What goes in must go out. A performance engine inhales more gas and air to make more horsepower. That excess must get out and small stock exhaust isn’t going to cut it. In fact, the horsepower gain you got with that better intake and fuel system may be negated by an exhaust that is too small or too restrictive. The hardest part of replacing the exhaust is determining the size you need. Yes, an exhaust that is too big could also negatively affect horsepower.

Performance Exhaust System Replacement

Weather and inaction often make the nuts and bolts on an exhaust system rust. Before you get started removing pieces, give all of the connectors a good spray of WD-40 or PB Blaster. Let them soak for about 10 minutes. Support the exhaust with a transmission jack and working from the back, start removing sections. As you move toward the front of the vehicle, move the jack or other support to keep the rest of the exhaust from pulling down on the exhaust manifold or headers. If you have a nut or bolt that won’t loosen, give it another shot of the anti-rust/cleaner. If it still won’t come off, you’ll have to cut it off or take out two sections at the same time. If you are not replacing the entire exhaust, you could cut the section out and weld in a new piece or replace the sections that do not come unbolted. One is a matter of time and the other is a matter of more money.

Removing and Installing the Exhaust Manifolds/Headers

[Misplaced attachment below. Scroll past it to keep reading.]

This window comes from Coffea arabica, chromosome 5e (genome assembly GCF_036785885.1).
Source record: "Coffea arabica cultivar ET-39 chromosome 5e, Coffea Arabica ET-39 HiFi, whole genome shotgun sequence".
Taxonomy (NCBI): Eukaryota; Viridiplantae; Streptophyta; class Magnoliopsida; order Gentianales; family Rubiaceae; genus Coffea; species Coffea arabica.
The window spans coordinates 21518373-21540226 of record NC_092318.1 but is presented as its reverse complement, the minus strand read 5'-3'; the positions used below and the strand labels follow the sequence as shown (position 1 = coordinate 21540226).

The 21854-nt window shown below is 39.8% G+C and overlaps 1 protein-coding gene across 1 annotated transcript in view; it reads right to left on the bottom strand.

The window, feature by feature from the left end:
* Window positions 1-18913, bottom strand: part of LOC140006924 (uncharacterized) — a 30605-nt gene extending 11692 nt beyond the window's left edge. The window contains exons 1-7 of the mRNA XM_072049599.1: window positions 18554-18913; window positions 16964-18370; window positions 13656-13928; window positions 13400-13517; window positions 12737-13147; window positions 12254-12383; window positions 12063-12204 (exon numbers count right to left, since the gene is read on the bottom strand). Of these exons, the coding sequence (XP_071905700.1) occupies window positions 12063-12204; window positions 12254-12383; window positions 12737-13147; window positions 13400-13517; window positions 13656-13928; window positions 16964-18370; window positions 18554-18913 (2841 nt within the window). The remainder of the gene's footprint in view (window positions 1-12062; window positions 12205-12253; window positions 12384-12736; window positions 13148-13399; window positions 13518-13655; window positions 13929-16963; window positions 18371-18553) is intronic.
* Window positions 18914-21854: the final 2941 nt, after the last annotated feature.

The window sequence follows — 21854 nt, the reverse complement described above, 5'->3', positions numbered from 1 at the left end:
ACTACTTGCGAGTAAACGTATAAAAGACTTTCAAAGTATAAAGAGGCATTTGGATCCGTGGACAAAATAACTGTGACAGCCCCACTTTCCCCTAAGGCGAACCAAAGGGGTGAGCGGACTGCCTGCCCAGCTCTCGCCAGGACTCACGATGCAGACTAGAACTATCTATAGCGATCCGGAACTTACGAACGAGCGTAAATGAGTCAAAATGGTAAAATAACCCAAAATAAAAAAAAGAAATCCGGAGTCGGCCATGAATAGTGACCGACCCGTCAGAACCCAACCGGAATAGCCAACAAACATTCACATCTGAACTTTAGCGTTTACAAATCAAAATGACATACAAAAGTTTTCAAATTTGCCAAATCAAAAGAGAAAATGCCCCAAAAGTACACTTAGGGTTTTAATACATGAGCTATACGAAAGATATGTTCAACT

If you are replacing the exhaust manifold with high-performance headers, it is advisable to disconnect the negative battery cable because the manifold is usually very close to the starter. Instead of taking a chance that a wrench or ratchet hits the hot wire on the starter, it’s easier to just disconnect the power. Before you remove the manifolds, make sure everything is out of the way. You may have to remove the oil or transmission dipstick. If any wire loom brackets are bolted to the engine with the exhaust bolts, carefully remove the wiring harness from the brackets and set it aside. If the vehicle has plug wires and plugs, you may have to remove the wires and plugs. Before you remove the wires, number each wire so that you put it back on the same cylinder or you’ll be spending time looking up the firing order when it’s time to put it back together. Sometimes, because of the angle of the exhaust manifold or header, one or more spark plugs may need to be removed. In removing the manifolds, pay attention to where each of the manifolds hangs up – it could be on a plug. Just remove the plug that is in the way. When you install the high-performance exhaust system, start from the headers and work back. In most cases, you do not need a gasket-maker to hold the gaskets on. However, if you do have problems lining up the gaskets, use a thin layer of high-temperature gasket maker – just enough to make them stick to the exhaust ports. As you are bolting the headers up, be sure the gaskets are straight before you torque the exhaust bolts. As you go through the rest of the exhaust, always make sure the new gaskets are lined up before torquing the bolts.